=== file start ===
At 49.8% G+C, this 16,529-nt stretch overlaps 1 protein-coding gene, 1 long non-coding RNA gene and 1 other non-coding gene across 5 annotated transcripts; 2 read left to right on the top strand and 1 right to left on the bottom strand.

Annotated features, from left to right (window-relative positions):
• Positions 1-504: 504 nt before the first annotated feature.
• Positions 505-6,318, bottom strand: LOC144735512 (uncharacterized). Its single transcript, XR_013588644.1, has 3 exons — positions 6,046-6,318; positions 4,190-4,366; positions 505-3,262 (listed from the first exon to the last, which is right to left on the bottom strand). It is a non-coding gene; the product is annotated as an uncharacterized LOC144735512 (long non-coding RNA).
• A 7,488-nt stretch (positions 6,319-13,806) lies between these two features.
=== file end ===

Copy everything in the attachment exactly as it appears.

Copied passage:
At 49.8% G+C, this 16,529-nt stretch overlaps 1 protein-coding gene, 1 long non-coding RNA gene and 1 other non-coding gene across 5 annotated transcripts; 2 read left to right on the top strand and 1 right to left on the bottom strand.

Annotated features, from left to right (window-relative positions):
• Positions 1-504: 504 nt before the first annotated feature.
• Positions 505-6,318, bottom strand: LOC144735512 (uncharacterized). Its single transcript, XR_013588644.1, has 3 exons — positions 6,046-6,318; positions 4,190-4,366; positions 505-3,262 (listed from the first exon to the last, which is right to left on the bottom strand). It is a non-coding gene; the product is annotated as an uncharacterized LOC144735512 (long non-coding RNA).
• A 7,488-nt stretch (positions 6,319-13,806) lies between these two features.